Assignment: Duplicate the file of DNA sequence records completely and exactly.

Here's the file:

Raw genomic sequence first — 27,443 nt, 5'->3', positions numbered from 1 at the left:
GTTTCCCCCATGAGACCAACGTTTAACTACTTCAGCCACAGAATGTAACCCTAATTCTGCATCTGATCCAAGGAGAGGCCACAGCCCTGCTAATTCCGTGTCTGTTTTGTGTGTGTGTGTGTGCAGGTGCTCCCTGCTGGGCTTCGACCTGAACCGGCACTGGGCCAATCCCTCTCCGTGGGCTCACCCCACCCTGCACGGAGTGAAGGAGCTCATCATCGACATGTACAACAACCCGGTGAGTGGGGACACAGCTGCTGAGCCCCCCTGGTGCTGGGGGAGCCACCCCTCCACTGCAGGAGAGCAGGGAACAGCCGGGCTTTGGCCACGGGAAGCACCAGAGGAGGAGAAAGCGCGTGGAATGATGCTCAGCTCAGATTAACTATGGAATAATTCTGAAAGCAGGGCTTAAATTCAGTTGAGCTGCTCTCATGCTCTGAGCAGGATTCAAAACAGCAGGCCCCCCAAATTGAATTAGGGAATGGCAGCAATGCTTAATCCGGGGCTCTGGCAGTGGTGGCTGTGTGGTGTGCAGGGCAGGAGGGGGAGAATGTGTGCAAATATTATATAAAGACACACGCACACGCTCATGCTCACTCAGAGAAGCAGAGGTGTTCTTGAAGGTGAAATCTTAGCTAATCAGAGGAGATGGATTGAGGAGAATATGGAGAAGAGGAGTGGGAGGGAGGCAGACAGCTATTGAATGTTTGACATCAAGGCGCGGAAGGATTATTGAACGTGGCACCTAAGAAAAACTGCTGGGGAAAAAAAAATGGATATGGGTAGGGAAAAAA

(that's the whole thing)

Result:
Raw genomic sequence first — 27,443 nt, 5'->3', positions numbered from 1 at the left:
GTTTCCCCCATGAGACCAACGTTTAACTACTTCAGCCACAGAATGTAACCCTAATTCTGCATCTGATCCAAGGAGAGGCCACAGCCCTGCTAATTCCGTGTCTGTTTTGTGTGTGTGTGTGTGCAGGTGCTCCCTGCTGGGCTTCGACCTGAACCGGCACTGGGCCAATCCCTCTCCGTGGGCTCACCCCACCCTGCACGGAGTGAAGGAGCTCATCATCGACATGTACAACAACCCGGTGAGTGGGGACACAGCTGCTGAGCCCCCCTGGTGCTGGGGGAGCCACCCCTCCACTGCAGGAGAGCAGGGAACAGCCGGGCTTTGGCCACGGGAAGCACCAGAGGAGGAGAAAGCGCGTGGAATGATGCTCAGCTCAGATTAACTATGGAATAATTCTGAAAGCAGGGCTTAAATTCAGTTGAGCTGCTCTCATGCTCTGAGCAGGATTCAAAACAGCAGGCCCCCCAAATTGAATTAGGGAATGGCAGCAATGCTTAATCCGGGGCTCTGGCAGTGGTGGCTGTGTGGTGTGCAGGGCAGGAGGGGGAGAATGTGTGCAAATATTATATAAAGACACACGCACACGCTCATGCTCACTCAGAGAAGCAGAGGTGTTCTTGAAGGTGAAATCTTAGCTAATCAGAGGAGATGGATTGAGGAGAATATGGAGAAGAGGAGTGGGAGGGAGGCAGACAGCTATTGAATGTTTGACATCAAGGCGCGGAAGGATTATTGAACGTGGCACCTAAGAAAAACTGCTGGGGAAAAAAAAATGGATATGGGTAGGGAAAAAA